As a little girl, Harper experienced distress when there was a lack of certainty. The family pattern was to use ambiguity or be evasive about painful information. This often resulted in a lot of negative experiences in the family. If Harper's father said he would think about it, it usually meant no. If her mother said she wasn't sure about a party, presents, etc., it meant Harper would most likely be disappointed because there would be no party. If no one gave a specific time when Harper asked what time dad was coming home, it meant her father was out drinking. It also meant no one knew what would happen! In her current adult life, Harper asks her husband Aiden whether he is going to run an errand after work and about when he would be getting home. When Aiden answered that he didn't know, Harper would become anxious that something bad would happen. Symbolically, Aiden's answer was too similar to her experiences in the family. Aiden insisted he didn't know not because he was being ambiguous or evasive, because he really didn't know! However, Harper would press him for specifics about what his plans and schedules. As he tried to explain that he wasn't sure yet because uncertain work demands, it increased her anxiety until she became overtly suspicious and hostile.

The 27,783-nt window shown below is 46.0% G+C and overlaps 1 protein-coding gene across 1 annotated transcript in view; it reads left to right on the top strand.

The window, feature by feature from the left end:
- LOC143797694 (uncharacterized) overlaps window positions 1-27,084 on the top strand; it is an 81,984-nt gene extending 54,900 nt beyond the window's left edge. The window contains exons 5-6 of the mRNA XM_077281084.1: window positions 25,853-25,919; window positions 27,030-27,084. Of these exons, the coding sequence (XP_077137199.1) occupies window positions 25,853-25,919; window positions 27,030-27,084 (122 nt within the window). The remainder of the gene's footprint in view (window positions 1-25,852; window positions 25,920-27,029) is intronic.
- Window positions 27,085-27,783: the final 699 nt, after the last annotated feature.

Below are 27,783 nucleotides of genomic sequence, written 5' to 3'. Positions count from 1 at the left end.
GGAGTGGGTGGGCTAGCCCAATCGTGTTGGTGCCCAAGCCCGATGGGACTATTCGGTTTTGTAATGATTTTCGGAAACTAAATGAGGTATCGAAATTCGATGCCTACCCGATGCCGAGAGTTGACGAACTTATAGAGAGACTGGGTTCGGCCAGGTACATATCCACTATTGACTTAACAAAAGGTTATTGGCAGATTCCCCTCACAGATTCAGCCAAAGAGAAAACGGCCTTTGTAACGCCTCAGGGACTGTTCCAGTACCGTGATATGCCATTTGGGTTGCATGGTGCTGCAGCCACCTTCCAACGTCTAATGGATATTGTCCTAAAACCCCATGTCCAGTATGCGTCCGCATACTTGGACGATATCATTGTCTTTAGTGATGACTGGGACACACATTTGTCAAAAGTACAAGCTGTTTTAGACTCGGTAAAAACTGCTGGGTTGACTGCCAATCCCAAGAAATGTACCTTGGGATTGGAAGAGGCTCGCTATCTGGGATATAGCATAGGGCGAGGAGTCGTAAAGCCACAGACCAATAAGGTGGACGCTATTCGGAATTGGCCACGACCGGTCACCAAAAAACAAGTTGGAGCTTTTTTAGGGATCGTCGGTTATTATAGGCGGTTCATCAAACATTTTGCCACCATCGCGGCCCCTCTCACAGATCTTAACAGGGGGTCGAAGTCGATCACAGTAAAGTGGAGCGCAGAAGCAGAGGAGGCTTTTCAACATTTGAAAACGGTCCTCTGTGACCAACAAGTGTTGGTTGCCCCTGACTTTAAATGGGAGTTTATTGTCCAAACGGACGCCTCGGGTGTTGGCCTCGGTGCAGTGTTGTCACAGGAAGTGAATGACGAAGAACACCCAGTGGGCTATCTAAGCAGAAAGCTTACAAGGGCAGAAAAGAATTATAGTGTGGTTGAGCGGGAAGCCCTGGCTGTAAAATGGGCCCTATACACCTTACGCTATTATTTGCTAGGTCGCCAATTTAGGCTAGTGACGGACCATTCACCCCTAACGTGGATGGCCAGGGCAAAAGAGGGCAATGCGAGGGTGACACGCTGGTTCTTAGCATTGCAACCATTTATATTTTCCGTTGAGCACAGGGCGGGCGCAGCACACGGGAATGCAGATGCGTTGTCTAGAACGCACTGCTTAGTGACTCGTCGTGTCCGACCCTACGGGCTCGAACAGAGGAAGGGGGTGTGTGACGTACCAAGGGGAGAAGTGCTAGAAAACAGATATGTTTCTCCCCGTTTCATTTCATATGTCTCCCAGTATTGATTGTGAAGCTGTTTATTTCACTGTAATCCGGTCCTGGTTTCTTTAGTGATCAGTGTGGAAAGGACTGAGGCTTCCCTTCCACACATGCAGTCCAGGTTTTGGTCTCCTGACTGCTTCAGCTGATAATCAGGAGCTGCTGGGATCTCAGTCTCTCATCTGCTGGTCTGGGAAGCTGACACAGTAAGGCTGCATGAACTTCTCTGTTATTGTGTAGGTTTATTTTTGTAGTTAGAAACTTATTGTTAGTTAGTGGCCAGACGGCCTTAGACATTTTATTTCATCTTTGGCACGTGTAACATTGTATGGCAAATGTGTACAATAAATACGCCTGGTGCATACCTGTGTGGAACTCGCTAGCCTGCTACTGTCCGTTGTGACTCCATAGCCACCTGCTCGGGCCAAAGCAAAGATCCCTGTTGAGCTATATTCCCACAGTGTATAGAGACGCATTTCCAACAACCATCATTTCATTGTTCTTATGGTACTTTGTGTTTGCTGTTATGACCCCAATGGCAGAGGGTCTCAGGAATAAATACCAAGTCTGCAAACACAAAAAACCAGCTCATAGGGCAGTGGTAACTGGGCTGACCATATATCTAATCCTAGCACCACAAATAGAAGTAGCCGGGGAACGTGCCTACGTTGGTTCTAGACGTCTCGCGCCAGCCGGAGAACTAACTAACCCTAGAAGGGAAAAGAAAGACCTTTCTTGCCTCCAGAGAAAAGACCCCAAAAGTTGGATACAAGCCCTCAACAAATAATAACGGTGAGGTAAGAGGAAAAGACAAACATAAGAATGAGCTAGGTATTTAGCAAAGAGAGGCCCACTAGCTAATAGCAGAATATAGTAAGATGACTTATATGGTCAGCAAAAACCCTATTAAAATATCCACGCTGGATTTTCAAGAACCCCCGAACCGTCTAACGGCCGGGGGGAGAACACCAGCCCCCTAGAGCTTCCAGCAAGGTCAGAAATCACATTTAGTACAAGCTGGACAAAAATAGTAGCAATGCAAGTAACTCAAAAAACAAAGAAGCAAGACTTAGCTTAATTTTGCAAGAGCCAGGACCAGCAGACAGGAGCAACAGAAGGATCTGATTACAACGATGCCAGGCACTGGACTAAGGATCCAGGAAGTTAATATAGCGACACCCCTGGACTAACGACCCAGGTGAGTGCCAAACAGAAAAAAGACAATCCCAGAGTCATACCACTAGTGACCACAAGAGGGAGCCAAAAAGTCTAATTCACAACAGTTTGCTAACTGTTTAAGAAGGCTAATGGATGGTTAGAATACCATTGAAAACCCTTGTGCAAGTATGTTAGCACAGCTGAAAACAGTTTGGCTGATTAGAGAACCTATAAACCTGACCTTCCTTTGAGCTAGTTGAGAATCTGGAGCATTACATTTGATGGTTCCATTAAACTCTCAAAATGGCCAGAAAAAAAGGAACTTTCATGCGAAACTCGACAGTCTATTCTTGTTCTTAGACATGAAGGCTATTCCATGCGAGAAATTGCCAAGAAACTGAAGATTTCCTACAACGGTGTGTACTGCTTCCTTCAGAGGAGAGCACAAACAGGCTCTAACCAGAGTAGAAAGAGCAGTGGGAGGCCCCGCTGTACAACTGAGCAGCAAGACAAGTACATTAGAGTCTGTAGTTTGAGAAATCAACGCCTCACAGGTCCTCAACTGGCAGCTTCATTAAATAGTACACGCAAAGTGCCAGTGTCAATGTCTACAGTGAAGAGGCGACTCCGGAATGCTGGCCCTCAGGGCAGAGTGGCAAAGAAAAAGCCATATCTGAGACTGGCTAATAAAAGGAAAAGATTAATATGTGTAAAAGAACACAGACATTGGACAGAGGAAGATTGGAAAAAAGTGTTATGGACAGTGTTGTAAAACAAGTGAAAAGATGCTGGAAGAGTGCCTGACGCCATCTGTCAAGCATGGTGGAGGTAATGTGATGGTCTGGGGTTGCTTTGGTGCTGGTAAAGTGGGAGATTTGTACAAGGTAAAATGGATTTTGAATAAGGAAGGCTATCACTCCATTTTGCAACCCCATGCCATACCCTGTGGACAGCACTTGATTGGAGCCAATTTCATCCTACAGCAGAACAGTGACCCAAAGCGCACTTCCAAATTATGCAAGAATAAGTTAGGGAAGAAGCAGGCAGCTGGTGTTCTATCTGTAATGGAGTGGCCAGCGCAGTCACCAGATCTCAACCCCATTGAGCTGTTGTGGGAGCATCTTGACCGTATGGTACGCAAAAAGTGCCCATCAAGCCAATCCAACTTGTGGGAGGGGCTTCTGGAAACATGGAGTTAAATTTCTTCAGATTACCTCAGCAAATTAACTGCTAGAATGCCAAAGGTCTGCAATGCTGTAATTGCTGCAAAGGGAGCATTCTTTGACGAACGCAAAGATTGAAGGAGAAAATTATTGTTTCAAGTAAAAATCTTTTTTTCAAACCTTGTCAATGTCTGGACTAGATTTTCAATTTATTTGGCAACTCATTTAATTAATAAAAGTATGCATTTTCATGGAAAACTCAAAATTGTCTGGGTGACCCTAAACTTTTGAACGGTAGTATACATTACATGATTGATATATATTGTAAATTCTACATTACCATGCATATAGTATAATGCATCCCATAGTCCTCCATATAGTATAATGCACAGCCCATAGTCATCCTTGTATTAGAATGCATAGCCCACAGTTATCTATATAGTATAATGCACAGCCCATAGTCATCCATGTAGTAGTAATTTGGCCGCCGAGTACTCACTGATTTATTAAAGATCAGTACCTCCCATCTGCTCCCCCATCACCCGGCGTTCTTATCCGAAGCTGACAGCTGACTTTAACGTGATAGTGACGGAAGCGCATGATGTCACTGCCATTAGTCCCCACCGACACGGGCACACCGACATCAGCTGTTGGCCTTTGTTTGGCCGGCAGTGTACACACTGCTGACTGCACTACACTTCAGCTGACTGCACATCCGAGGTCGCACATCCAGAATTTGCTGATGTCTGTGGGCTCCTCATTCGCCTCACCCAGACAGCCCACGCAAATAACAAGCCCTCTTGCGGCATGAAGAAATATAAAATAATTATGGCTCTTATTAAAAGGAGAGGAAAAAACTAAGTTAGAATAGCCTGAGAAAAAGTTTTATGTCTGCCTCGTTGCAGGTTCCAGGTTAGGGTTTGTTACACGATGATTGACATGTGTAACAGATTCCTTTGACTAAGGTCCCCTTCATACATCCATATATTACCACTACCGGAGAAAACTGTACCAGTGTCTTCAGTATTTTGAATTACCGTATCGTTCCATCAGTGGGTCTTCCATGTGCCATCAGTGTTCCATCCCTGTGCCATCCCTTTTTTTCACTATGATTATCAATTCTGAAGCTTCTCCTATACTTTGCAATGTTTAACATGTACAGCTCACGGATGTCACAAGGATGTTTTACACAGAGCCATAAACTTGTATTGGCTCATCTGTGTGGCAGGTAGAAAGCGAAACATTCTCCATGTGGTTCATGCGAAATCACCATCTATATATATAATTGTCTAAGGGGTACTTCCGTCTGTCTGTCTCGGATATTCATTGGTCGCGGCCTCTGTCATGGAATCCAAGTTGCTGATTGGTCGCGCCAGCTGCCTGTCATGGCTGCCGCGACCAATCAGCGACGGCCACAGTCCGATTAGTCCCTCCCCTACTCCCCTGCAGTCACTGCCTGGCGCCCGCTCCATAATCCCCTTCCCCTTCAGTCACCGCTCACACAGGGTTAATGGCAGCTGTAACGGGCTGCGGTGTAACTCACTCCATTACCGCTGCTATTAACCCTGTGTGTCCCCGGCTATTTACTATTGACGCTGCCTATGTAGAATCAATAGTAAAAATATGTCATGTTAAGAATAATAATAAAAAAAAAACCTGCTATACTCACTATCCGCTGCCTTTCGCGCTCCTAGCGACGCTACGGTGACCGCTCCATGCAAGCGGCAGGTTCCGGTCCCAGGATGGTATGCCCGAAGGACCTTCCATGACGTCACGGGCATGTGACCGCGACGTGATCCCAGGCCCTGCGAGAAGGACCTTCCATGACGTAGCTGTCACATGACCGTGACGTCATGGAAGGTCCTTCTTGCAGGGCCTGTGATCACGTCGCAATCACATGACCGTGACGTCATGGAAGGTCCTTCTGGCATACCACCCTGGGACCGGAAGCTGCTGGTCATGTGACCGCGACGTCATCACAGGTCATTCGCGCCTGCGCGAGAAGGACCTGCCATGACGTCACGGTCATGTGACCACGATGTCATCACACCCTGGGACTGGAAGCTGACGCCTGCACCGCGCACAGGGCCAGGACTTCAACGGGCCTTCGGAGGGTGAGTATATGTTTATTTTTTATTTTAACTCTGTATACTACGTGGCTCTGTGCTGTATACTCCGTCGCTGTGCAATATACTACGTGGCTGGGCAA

Of course, Aiden was upset in return. But especially, since he couldn't appease Harper. This was Aiden's trigger because it was too similar to his inability to please his father when he was a child. His father often demanded that Aiden come up with the "right" answer- an answer that shifted according to his father's moods. His father would continue to pressure him, and Aiden would feel more and more anxious and inadequate. His father would often berate and humiliate him for not coming up with the right answer. Now when Harper pressed him, Aiden felt like that anxious child again. He became resentful of her. Aiden didn't recognize that preceding Harper's hostility- the proximal influence or anger was her anxiety about her powerless and vulnerability. And that preceding the anxiety was her original hurt in childhood- the distal influence. For Aiden, preceding his resentment or anger at her- his proximal influence pressing him was his anxiety. And that preceding the anxiety was his original feelings of inadequacy facing his father- in other words, his distal influence. The therapist can fed back that such historical experiences normally create anxieties that carry forth into adult relationships. This type of feedback normalizes a couple's processes and reactions. When this is revealed in therapy, negative symbolisms of "I don't know" and the lack of concreteness for someone like Harper; and of being pressured for someone like Aiden become clear. The therapist is able to process ambiguity or inadequacy issues often only when they are connected to a basic anxiety from childhood. Partners other would blame each other for their overly negative reactions. Therapy can help them first connect and then disconnect from their early childhood experiences. Partners can be guided to adjust their interactions to be less symbolic and triggering of old anxieties.